Before Lourie, Schall, and Bryson, Circuit Judges.
The opinion of the court was delivered by: Bryson, Circuit Judge.
Appealed from: Court of Appeals for Veterans Claims Judge Ronald M. Holdaway
This is an appeal from a decision of the Court of Veterans Appeals (now the Court of Appeals for Veterans Claims), denying the appellant's application for legal fees and expenses under the Equal Access to Justice Act, 28 U.S.C. § 2412. We reject the appellant's constitutional and statutory arguments over which we have jurisdiction, and we therefore affirm the decision of Court of Veterans Appeals.
Appellant Stephen L. Helfer filed a claim for service-connected disability compensation for certain acquired psychiatric disorders, including post-traumatic stress disorder. In 1995, the Board of Veterans' Appeals denied his claim, and he appealed to the Court of Veterans Appeals. While his appeal was pending, the Secretary of Veterans Affairs adopted a new set of criteria for evaluating mental disorders and amended or adopted several regulations relating to disability claims. In particular, the Secretary adopted the diagnostic criteria for post-traumatic stress disorder found in the fourth edition of the Diagnostic and Statistical Manual of Mental Disorders (DSM-IV).
In January 1997, the Secretary filed his brief in this case with the Court of Veterans Appeals. In that brief, the Secretary acknowledged that DSM-IV set forth the applicable standard for diagnosing post-traumatic stress disorder and noted that Mr. Helfer was rated under a prior, superseded version of the DSM. Nonetheless, the Secretary argued that the decision of the Board of Veterans' Appeals denying benefits to Mr. Helfer should be affirmed because, even though there was no dispute that Mr. Helfer was suffering from post-traumatic stress disorder, he had failed to produce sufficient evidence that his condition was service-connected, i.e., that he had experienced any stressors while he was in service that could have triggered post-traumatic stress disorder.
In March 1997, the Court of Veterans Appeals decided Cohen v. Brown, 10 Vet. App. 128 (1997), in which the court held that a remand to the Board of Veterans' Appeals was necessary to allow the Board to ensure that the claimant received consideration under the most favorable version of the DSM. Mr. Helfer's counsel promptly called the Cohen case to the court's attention; counsel urged that Cohen might be pertinent to his arguments for remand on some of the issues on appeal, but that it did not affect his arguments for reversal on one of the issues raised on appeal.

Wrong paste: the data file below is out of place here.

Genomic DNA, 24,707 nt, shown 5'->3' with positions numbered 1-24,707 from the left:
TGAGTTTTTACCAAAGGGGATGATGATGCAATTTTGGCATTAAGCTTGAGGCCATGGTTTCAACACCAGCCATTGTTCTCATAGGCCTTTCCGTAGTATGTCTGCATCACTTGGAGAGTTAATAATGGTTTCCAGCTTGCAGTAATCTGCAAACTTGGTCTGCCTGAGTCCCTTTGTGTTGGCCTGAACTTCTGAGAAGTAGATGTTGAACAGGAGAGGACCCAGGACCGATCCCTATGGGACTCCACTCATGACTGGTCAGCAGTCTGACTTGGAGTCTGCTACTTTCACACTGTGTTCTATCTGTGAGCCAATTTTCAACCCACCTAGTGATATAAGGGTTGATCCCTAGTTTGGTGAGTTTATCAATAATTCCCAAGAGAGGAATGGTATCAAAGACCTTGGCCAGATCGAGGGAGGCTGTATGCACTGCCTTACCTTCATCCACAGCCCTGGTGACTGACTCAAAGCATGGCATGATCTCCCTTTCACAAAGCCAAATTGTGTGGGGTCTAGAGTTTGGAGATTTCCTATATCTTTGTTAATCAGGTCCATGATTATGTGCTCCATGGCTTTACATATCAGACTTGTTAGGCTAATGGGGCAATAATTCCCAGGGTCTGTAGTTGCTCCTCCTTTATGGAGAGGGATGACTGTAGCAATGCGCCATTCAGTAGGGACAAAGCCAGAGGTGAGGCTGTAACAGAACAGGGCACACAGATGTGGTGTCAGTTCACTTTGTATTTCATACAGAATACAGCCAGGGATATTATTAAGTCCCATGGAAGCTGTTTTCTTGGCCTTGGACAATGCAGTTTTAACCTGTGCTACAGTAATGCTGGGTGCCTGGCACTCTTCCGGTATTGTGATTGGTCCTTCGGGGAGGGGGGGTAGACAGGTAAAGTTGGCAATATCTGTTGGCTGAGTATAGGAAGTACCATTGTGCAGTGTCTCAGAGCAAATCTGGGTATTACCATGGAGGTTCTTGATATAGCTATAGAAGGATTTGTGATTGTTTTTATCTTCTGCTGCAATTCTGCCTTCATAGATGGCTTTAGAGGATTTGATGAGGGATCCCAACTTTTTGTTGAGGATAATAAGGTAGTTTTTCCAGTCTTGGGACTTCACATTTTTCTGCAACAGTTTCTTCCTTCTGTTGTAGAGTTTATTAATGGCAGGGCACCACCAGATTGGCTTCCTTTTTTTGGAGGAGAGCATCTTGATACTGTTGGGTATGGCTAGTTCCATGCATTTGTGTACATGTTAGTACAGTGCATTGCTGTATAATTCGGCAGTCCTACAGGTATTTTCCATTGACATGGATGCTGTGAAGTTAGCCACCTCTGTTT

In June 1997, the Court of Veterans Appeals vacated the decision of the Board of Veterans' Appeals in Mr. Helfer's case and remanded the case to the Board for readjudication. The court noted that in deciding Mr. Helfer's case the Board had used earlier editions of the Diagnostic and Statistical Manual of Mental Disorders. In accordance with the Cohen decision, the court ruled that Mr. Helfer was entitled to receive the benefit of the most favorable version of the DSM.
Several months later, Mr. Helfer filed an application with the Court of Veterans Appeals for an order requiring the government to reimburse the attorney fees and expenses he had incurred in connection with his appeal to the court. The government responded that although Mr. Helfer was the prevailing party in the Court of Veterans Appeals, he was not entitled to recover under the Equal Access to Justice Act (EAJA) because the government's position before the court was substantially justified.
Mr. Helfer contended that the government's position before the court was not substantially justified, because the government had failed to apprise the court of the adoption of DSM-IV as the applicable authority for the diagnosis of mental disorders, and had failed to modify its litigating position after the issuance of the Cohen decision in March 1997. The court denied Mr. Helfer's application.
This court has only limited jurisdiction to review rulings of the Court of Appeals for Veterans Claims. Our jurisdictional statute, 38 U.S.C. § 7292, authorizes us to decide "all relevant questions of law," but provides that except to the extent that an appeal presents a constitutional issue, we may not review "(A) a challenge to a factual determination, or (B) a challenge to a law or regulation as applied to the facts of a particular case." 38 U.S.C. § 7292(d).
Cognizant of our narrow jurisdictional mandate, Mr. Helfer has, in the main, presented his case as a constitutional challenge and a request for an interpretation of a statutory provision. To the extent that he contends, apart from his constitutional claim and his statutory construction arguments, that the Court of Veterans Appeals erred in holding that the government's position in the litigation before the Court of Veterans Appeals was substantially justified, we lack jurisdiction to address that question. See Stillwell v. Brown, 46 F.3d 1111, 1113 (Fed. Cir. 1995). We ...